In baseball, the velocity of the pitched ball is one of the most important factors for the outcomes of games. At present, many conditioning programs such as pitching, long-distance running, sprint running, and resistance training are adopted to improve the pitched ball velocity. These training programs are applied to not only collegiate players but also adolescent ones, in spite of large differences between these two populations in terms of body size, strength capability, and training experience. In addition, kinetic profiles in pitching motion differ considerably between adolescent and collegiate players. From the findings of Fleisig et al. (1999), while nearly all of the kinematic and temporal parameters during pitching are quite similar between young players aged 10 to 15 years and either high school or collegiate players, ball velocity and kinetic parameters differ among these age groups. As a reason for the observed differences, they suggested the age-related difference in muscle strength capability. However, it should be noted that the prior study focused on the motions of the upper limbs and trunk, although knee flexion angles in front foot contact and ball release were determined. To our knowledge, no studies have examined how kinematics and kinetics of the lower limbs during pitching motion differ between adolescent and collegiate pitchers.
Pitching motion is a high-demand athletic skill involving fine coordination of all body segments (Atwater, 1979), and the mechanics of the lower limbs are recognized as an integral part of the pitching motion (Elliott et al., 1988; Kageyama et al., 2014; Mac Williams et al., 1998; Matsuo et al., 2001; Milewski et al., 2012; Robb et al., 2010). The contributions of the lower extremities to baseball pitchers and their motions have been described as the open kinetic chain (Kreighbaum and Barthels, 1985), in which all body segments are required to move the upper-extremity joints into appropriate positions to minimize the loads on each segment and transmit the generated force from the legs to more distal segments (Kibler, 1995). The lower extremities and trunk provide the beginning of the open kinetic chain that ends with force transmission to the baseball at the time of its release (Elliott et al., 1988; Mac Williams et al., 1998; Matsuo et al., 2001). Thus, the lower limbs have been considered to be important for constructing a stable base in which arm motion can be more efficiently and safely generated along with providing rotational momentum (Burkhart et al., 2003; Kibler, 1991).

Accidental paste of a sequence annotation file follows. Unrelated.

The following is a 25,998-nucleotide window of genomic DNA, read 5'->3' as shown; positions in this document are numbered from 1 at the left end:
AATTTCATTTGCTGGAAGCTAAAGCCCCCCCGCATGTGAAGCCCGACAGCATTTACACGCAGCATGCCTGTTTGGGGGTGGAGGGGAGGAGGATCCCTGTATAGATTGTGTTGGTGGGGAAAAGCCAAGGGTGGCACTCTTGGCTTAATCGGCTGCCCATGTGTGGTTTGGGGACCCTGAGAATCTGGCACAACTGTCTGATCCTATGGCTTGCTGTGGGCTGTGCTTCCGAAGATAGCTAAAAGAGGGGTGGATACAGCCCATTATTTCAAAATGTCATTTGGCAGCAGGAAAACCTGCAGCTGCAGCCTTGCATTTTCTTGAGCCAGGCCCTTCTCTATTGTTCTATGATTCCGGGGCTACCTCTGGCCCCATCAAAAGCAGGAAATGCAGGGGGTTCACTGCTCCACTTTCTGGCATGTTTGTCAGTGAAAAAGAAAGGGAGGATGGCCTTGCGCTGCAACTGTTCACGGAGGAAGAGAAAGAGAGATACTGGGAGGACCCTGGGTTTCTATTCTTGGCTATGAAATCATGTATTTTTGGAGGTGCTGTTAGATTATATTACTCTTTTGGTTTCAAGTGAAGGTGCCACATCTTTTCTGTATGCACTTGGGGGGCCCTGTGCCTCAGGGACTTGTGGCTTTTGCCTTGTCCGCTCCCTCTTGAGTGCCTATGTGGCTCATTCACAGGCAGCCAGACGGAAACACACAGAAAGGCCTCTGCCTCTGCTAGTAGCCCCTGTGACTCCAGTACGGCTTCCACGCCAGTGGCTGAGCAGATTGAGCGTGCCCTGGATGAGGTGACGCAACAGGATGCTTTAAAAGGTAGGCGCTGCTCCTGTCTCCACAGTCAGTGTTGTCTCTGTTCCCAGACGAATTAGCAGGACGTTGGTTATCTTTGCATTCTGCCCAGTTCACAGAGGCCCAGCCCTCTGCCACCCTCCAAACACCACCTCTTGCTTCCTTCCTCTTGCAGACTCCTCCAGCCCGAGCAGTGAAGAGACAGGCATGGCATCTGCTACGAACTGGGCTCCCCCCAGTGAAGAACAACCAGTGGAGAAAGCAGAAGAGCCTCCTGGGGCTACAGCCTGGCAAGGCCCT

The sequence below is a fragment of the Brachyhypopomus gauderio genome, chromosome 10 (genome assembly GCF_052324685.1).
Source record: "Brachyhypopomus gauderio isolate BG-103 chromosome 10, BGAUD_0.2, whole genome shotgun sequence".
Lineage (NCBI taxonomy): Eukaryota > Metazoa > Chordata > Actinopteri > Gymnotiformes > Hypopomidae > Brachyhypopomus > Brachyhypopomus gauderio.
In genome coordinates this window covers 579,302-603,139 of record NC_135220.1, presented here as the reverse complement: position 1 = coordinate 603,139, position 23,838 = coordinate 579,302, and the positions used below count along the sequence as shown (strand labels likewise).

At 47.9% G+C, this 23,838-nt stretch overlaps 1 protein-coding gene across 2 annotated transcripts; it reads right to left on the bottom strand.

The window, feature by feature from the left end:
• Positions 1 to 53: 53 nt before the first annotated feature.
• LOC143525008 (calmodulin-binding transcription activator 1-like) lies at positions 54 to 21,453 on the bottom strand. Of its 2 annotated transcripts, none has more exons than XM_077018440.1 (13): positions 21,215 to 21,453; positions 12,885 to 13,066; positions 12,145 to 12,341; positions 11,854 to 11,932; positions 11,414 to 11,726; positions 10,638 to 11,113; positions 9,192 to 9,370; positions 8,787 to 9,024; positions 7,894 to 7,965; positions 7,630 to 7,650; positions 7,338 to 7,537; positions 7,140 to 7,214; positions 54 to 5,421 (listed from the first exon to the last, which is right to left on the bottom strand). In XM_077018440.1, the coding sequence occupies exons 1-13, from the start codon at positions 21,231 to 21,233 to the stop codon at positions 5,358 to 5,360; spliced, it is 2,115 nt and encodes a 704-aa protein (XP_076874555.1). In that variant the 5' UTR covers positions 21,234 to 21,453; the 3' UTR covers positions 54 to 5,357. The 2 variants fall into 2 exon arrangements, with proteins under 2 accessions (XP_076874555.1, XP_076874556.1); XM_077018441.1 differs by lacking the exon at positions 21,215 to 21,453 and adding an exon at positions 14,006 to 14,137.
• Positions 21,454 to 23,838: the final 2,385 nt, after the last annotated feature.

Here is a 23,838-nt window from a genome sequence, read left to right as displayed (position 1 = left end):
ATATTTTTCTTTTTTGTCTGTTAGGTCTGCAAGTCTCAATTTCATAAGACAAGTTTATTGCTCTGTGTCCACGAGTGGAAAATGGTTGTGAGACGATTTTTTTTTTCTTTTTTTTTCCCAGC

The contribution of lower limbs for producing high pitched ball velocity has been examined by measuring kinetic and kinematic parameters. Elliott et al. (1988) have suggested that the ability to drive the body over a stabilized stride leg is a feature of high-ball-velocity pitchers. Mac Williams et al. (1998) reported that the maximum ground-reaction forces (GRFs) values in the pitching direction were 0.35 and 0.72 per body weight for the pivot and stride legs, respectively, and wrist velocity at the time of ball release was related to both these variables. In addition, Kageyama et al. (2014) indicated that collegiate high-ball-velocity pitchers could generate greater momentum by hip and knee joints in pivot and stride leg. These findings indicate that greater momentum of lower limbs during pitching plays an important role to throw ball with high velocity. However, less information on how the kinematics and kinetic on lower limbs during pitching motion differs between adolescent collegiate baseball pitchers is available from previous studies. To clarify this may provide useful information on training and technical guidance for adolescent baseball pitchers.